Ryan Brownlee: Who got you interested in baseball?
I guess my friends did. They were all doing it and I wanted to do what they were doing. So I just went out there and had fun with it.
RB: What were some of the things maturity-wise you needed to clean up?
The simple stuff. For me, I was that guy that if I got out, it was the worst day ever. I needed to change my mindset in that aspect and learn to take the good with the bad.
RB: How did you get to Louisburg?
I applied for it off the ABCA website. One of my coaches growing up went to Louisburg and I figured why not give it a try.
RB: What have you learned from the different personalities you have been around?
I have been around really good head coaches and observed how they operate on a daily basis. For me you know, coaches can’t have bad days. You can’t let your guys see that you're having a bad day or anything like that. When you’ve been around some intense and high energy guys you can kind of use everything they do and go from there.
RB: When you were a junior college player at Potomac State College, how did you balance looking for your next school while working on being good where you were?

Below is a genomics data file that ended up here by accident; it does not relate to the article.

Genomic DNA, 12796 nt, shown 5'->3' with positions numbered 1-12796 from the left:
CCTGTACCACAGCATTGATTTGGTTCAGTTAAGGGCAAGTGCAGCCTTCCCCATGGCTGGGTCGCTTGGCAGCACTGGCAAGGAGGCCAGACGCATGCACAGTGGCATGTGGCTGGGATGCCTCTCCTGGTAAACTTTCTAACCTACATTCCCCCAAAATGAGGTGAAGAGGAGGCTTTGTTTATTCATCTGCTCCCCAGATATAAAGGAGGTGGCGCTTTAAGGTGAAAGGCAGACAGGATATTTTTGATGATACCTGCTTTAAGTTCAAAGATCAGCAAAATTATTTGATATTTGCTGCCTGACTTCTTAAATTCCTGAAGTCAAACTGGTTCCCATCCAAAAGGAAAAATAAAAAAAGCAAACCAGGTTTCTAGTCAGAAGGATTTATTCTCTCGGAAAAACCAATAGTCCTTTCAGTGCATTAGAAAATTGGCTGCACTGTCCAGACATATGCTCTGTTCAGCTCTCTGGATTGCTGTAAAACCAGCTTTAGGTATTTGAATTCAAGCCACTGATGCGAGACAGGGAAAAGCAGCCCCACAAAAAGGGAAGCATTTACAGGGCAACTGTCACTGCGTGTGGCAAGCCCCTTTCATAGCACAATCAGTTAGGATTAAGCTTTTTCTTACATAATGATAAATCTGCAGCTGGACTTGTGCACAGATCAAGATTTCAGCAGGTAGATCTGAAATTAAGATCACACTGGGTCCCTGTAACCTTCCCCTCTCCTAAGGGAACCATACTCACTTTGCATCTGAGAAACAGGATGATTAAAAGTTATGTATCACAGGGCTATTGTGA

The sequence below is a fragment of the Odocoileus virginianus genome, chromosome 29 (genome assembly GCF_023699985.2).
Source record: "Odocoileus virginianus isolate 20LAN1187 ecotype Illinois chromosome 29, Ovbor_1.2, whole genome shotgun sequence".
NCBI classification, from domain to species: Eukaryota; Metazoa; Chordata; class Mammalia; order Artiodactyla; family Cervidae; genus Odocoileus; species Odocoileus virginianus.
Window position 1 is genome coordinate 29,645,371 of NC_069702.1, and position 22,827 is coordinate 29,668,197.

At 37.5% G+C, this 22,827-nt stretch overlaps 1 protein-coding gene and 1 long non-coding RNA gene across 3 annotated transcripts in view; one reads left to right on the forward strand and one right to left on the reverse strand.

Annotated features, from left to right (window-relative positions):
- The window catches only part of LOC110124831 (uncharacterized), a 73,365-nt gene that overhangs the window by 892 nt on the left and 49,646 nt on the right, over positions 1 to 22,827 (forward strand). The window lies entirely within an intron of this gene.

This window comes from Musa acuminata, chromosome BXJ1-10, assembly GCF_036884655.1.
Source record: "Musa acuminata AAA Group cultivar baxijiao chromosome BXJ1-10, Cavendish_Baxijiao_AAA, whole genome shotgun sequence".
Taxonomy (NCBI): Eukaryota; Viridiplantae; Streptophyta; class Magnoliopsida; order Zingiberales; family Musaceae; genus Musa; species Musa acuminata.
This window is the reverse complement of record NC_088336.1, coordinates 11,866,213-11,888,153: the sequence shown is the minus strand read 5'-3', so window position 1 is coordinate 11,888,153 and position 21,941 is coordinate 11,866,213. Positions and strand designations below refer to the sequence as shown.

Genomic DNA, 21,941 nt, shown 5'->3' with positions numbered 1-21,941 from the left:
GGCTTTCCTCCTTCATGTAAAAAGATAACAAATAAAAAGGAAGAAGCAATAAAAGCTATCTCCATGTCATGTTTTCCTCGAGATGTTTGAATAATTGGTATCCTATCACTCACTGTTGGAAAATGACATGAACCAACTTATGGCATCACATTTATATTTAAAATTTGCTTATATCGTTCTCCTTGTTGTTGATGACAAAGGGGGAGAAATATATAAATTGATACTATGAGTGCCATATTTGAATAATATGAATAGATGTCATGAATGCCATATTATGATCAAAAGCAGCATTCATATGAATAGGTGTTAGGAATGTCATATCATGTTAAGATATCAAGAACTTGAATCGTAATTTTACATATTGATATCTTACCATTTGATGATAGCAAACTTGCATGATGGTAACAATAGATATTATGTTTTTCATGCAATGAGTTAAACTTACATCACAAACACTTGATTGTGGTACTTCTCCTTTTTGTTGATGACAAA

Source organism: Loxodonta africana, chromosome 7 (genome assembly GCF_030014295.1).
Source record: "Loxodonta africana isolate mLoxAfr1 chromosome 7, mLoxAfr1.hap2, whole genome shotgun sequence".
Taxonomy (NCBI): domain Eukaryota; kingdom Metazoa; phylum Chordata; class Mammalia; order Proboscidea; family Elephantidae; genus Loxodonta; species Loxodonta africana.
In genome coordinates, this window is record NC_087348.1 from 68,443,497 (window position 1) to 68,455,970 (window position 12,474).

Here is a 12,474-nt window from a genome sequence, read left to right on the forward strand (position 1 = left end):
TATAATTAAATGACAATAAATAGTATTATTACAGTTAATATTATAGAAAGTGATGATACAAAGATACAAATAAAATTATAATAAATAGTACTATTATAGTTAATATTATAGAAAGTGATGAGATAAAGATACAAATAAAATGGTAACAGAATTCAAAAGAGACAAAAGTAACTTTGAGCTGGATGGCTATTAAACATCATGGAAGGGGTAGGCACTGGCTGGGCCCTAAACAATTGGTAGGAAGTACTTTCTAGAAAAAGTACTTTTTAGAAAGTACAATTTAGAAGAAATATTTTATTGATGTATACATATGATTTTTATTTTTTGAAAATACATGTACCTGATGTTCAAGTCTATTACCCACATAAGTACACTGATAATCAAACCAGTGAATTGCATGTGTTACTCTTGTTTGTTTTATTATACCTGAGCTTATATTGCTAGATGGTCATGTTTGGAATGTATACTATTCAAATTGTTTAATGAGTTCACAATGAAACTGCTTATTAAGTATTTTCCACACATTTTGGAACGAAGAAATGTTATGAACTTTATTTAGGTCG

I think you just have to take it one step at a time. For me, I just wanted to have a good season. The factor on where I wanted to go for school did not really play a part until after the season.
RB: How gratifying is it being at A&T?
It is really cool. You hear a lot of good things being on the outside of it. Then you start learning the history and traditions here.
RB: You were an assistant coach in the MLB Draft League in 2021. What did you learn?
That was a really good experience for me. Being around that high level of players. The biggest thing I learned was what minor league baseball was really like. The draft league was on a minor league schedule with minor league travel and it really opens your eyes and makes you think, do I really love baseball?
RB: How long after you got done playing do you think it took you to find your voice as a coach?
I would probably say as soon as I got to the JUCO level. I was in charge of the outfielders and helped with the hitters and I had to speak up. It was only me and one other assistant doing our thing. So right away you felt like you definitely had to speak up especially for me with what I was trying to do with the outfielders.